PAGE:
February 7 is an important date on the Grenada calendar regardless of one’s political outlook and orientation.
The so-called Progressives in the society will like us to believe that March 13, 1979 when the New Jewel Movement (NJM) took up arms and overthrew the duly-elected labour party government of Prime Minister Eric Matthew Gairy should be recognized as the day of independence.
The simple response is that four-and-a-half years later the same revolutionaries fought so hard among themselves to destroy their own process as never seen anywhere else in the world and brought great shame to our people.
Truth be told, we have not advanced in real terms politically and economically as a nation and people since February 7, 1974 ushered in a new era for the island.
Our greatest political tragedy was on October 19, 1983 when a bitter power play among moderates and radicals for control of the Grenada Revolution resulted in the execution of Prime Minister Maurice Bishop, three Cabinet colleagues and several others on Fort George which was known back then as Fort Rupert.
The revolutionaries were given a reprieve in 2008 when two of them were voted into the Parliament on the ticket of the National Democratic Congress (NDC) to become part of the government of Prime Minister Tillman Thomas.
However, within months of taking office, a new kind of infighting among the revolutionaries once again raised its ugly head much to the detriment of democracy.
The distrust has resulted in Grenada becoming a virtual one-party state under the New National Party (NNP) of Dr. Keith Mitchell who has now mastered the art of winning elections.
During our 46 years of independence, Grenada also found itself at the centre of the battle between communism and the West as Washington became increasingly worried with the presence of a rival ideology in what was considered its backyard and sphere of influence.
Again, Grenada today to a lesser degree is being closely monitored and watched by the U.S government in the face of a challenge to its supremacy in the Caribbean by the might of the Chinese dollar and construction brigades.
China is now wooing the Caribbean in a form of diplomacy that has left the Trump administration in the United States resorting to the usual divide and rule strategy to try and contain the invasion into its own backyard.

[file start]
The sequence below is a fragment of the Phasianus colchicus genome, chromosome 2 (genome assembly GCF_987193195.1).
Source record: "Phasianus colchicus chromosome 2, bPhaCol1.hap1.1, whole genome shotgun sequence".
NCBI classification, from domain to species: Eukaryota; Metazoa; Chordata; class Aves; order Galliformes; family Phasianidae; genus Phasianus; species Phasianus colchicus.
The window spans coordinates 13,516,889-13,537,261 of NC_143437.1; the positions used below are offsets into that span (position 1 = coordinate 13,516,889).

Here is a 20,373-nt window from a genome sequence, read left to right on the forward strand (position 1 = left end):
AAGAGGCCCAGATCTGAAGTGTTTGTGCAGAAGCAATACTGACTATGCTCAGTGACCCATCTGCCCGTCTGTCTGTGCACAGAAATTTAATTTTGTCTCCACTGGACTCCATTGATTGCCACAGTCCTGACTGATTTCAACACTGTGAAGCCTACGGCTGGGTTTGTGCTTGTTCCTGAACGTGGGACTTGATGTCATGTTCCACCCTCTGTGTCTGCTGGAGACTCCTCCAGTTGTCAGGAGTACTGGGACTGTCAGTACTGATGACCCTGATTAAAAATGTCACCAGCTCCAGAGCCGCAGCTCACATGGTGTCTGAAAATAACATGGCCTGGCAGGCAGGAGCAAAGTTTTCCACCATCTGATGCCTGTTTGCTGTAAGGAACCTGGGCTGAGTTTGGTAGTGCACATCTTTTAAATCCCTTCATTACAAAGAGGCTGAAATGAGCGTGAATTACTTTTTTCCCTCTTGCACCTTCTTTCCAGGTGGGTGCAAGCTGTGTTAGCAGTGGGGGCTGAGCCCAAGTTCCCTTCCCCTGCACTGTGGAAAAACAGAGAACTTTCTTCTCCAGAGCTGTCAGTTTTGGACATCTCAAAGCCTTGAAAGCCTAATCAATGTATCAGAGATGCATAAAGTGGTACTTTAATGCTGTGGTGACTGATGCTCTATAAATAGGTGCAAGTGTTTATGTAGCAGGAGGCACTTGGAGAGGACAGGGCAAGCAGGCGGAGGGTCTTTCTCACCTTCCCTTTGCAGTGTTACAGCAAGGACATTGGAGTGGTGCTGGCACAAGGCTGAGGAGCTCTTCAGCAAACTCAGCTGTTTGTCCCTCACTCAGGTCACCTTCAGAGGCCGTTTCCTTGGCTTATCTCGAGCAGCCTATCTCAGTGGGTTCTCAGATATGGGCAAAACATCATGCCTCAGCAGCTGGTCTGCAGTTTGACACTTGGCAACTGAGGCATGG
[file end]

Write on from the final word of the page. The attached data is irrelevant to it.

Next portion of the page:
It is in the sporting arena that Grenada has stood out very tall after 46 years of independence.
The first major bright spot was at the London Olympics in 2012 when the Golden Boy of athletic, Kirani James bagged the island’s first ever gold at the Olympics in the 400 metre race.
The national flag was again at the centre stage of the world when javelin thrower Anderson Peters captured the gold medal at last year’s World Games in Doha.
Three of our cricketers brought fame and glory to Grenada by making the West Indies cricket team – wicketkeeper batsman Junior “Ninja” Murray, opening batsman Devon Smith and leg-spinner Rawle Lewis.
Economically, Grenada has performed miserable over the past 46 years.
The island has been forced to adopt austerity measures through the International Monetary Fund (IMF) to deal with two Structural Adjustment Programmes brought about by maladministration by the New National Party (NNP), first under Herbert Blaize and secondly under the current Prime Minister Dr. Mitchell.
A third Structural Adjustment Programme was on the cards in 1983 as the Bishop-led People’s Revolutionary Government (PRG) with Bernard Coard as Minister of Finance was at an advanced stage in discussions with the IMF for a bail-out programme for the island.
Today, it is unfortunate and regrettable that the sale of a Grenadian passport is now the major source of income for the country and not revenue from the much-talked about oil and gas resources.
Grenada has not really progressed and advanced over the past 46 years as its leaders continue to roam the world with hat in hand at the mercy of the developed countries of the world and their financial institutions.
We have put up elaborate and massive concrete buildings in the form of a stadium and a ministerial complex but lack the financial resources to maintain them.
Our road network and healthcare systems have just about collapsed under our leaders and we seemingly lack the plan to get it right.
There is a serious message right now to our current crop of leaders in Grenada, Carriacou & Petite Martinique – the fastest growing economy in the English-speaking Caribbean is the small British dependency of Anguilla which depends on “The Mother Country” to take care of its needs.